Harbach and the Housebook
Part X of a Series: To learn more about the Lummis Housebook Digitization Project, read the introductory post So Lummis Pretty Much Knew Everybody, Didn’t He? For the other posts in the series, click here.
Hello, everyone. As promised, it’s October and the Harbach and the Housebook blog has returned . . .
As I prepared this new list, I was particularly struck by the diversity of the men and women who visited Charles Lummis. That’s not to say that the previous lists lacked diversity—just that this one seems to be the best example of it. This list includes, among others, a famed attorney who defended teaching the concept of evolution, a president of the American Olympic Committee, the “Mother of the Hollywood Bowl,” a founder of the League of Women Voters, an important twentieth-century photographer, the first Anglo child born in San Francisco, a Shakespearian actor, an international religious leader, a Uruguayan-born cowboy, and an archeologist who discovered a pharaoh’s tomb. Could any list of visitors and acquaintances be more diverse? What do you think?
- Clarence Darrow—one of America’s most famous attorneys. He is best known for defending teenage thrill killers Leopold and Loeb in their 1924 trial for murdering fourteen-year-old Robert Franks (at the time, the trial was referred to by newspapers as the “trial of the century”) and for defending John Scopes in the 1925 “Scopes Monkey Trial,” in which he opposed three-time presidential candidate William Jennings Bryan on the issue of teaching evolution in public schools.
- Caspar Whitney—an author, editor, war correspondent, and explorer who originated the concept of the All-American team in college football in 1889 when he worked for Harper’s magazine. A strong advocate of athletic amateurism, he served as president of the American Olympic Committee and as a member of the International Olympic Committee.
- Artie Mason Carter—widely known as the “Mother of the Hollywood Bowl,” she was most active in promoting the Bowl project to the community, raising money, and developing plans for symphonic concerts. The long-standing relationship between the Hollywood Bowl and the Los Angeles Philharmonic Orchestra began when the orchestra’s founder agreed to Carter’s request that he donate their services for the 1921 Easter Sunrise Service.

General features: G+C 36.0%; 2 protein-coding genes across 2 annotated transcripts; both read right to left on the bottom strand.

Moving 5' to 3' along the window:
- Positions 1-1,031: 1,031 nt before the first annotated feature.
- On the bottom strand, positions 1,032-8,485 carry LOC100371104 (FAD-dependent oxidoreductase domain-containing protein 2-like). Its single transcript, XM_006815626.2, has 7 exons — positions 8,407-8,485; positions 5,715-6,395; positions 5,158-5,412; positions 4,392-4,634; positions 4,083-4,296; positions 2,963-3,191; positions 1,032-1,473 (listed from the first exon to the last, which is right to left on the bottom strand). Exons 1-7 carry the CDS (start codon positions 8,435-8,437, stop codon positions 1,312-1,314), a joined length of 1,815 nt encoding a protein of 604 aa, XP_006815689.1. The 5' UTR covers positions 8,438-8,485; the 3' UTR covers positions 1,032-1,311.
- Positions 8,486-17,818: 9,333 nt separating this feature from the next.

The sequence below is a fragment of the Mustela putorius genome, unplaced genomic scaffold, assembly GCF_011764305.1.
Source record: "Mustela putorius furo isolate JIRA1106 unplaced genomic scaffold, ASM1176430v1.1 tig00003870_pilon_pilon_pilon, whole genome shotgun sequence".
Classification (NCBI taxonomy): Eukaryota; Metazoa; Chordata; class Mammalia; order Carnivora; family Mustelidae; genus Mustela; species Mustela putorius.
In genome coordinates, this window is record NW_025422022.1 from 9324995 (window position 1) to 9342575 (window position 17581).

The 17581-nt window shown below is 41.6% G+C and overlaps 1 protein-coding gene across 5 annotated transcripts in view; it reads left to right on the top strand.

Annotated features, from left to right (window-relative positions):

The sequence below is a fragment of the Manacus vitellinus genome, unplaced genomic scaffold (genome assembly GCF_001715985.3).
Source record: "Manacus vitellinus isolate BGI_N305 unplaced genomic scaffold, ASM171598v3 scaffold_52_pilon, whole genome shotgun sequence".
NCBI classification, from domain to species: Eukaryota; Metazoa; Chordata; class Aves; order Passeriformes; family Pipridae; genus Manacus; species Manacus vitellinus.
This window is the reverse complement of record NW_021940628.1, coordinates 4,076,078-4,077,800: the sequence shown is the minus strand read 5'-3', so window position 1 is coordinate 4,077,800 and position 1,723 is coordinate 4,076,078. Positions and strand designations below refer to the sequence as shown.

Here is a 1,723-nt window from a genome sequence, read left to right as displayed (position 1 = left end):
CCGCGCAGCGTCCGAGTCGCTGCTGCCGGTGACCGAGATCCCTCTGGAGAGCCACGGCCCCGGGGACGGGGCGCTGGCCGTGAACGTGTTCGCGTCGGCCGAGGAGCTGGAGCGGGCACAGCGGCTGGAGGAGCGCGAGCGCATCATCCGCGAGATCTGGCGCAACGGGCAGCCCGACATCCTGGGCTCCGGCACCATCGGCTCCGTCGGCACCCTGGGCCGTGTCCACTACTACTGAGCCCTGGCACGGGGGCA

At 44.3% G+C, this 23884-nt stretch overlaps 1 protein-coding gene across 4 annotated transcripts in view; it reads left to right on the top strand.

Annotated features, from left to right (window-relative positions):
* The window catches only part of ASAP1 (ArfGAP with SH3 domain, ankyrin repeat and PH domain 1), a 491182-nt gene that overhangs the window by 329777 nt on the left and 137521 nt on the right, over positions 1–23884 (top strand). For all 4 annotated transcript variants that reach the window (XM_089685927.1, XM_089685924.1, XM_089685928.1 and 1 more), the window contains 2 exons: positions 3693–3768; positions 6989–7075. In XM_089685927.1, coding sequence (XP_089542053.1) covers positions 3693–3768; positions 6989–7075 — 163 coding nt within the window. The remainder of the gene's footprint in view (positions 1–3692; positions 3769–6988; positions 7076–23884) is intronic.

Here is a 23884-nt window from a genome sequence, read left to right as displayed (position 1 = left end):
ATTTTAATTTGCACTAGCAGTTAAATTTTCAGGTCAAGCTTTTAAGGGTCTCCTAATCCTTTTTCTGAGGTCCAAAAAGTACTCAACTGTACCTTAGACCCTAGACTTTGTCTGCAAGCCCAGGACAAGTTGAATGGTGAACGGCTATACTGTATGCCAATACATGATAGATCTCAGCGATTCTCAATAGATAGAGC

- Alvin Langdon Coburn—an important early twentieth-century photographer who was the first to emphasize the visual potential of elevated viewpoints and later made some of the first completely abstract photographs.
- Mary E. Davis-Bucknall—the first Anglo child born in San Francisco (then known as the Pueblo of Yerba Buena), she represented California in its first Fourth of July celebration following its admission into the Union as a state.
- Florence Canfield Whitney—helped found the League of Women Voters.
- Walter Hampden—actor noted for Shakespearean roles and for playing Cyrano. He also played the father of Humphrey Bogart and William Holden in the 1954 movie Sabrina.
- Bishop Ivan Lee Holt —served as president of the Federal Council of Churches in America and the World Methodist Council.
- Charles Dazey—an American writer and playwright who, after writing for Broadway, wrote for films, including Manhattan Madness for Douglas Fairbanks (who also visited Lummis and signed the housebook), The Mysterious Client for Irene Castle, and Shifting Sands for Gloria Swanson. Lummis noted in the housebook that Dazey was a friend and classmate at Harvard.
- Joseph Jacinto (“Jo”) Mora—Uruguayan-born cartoonist, illustrator, and cowboy who lived with the Navajo and Hopi from 1904 to 1906, photographing, painting, and recording their daily life. He also visited many of the Spanish missions in California by horseback.
- Guy Orlando Rose—an American Impressionist painter widely recognized as one of California’s top Impressionist painters of the late nineteenth and early twentieth centuries.
- Charles T. Currelly—Canadian-born clergyman and archeologist who was the first director of the Royal Ontario Museum from 1914 to 1946. In 1903, he discovered the tomb of Egyptian Pharaoh Ahmose I and a stone that revealed the parentage of the founders of Egypt’s eighteenth dynasty.
In the next issue of this blog, you will meet a female physician who founded the United States Army Nurse Corps and became famous for her medical work with both the U.S. and Japanese armies. Because of her accomplishments, she was buried at Arlington National Cemetery with full military honors. You will also meet an abolitionist and suffragist who had a major impact on the development of Los Angeles. See you soon.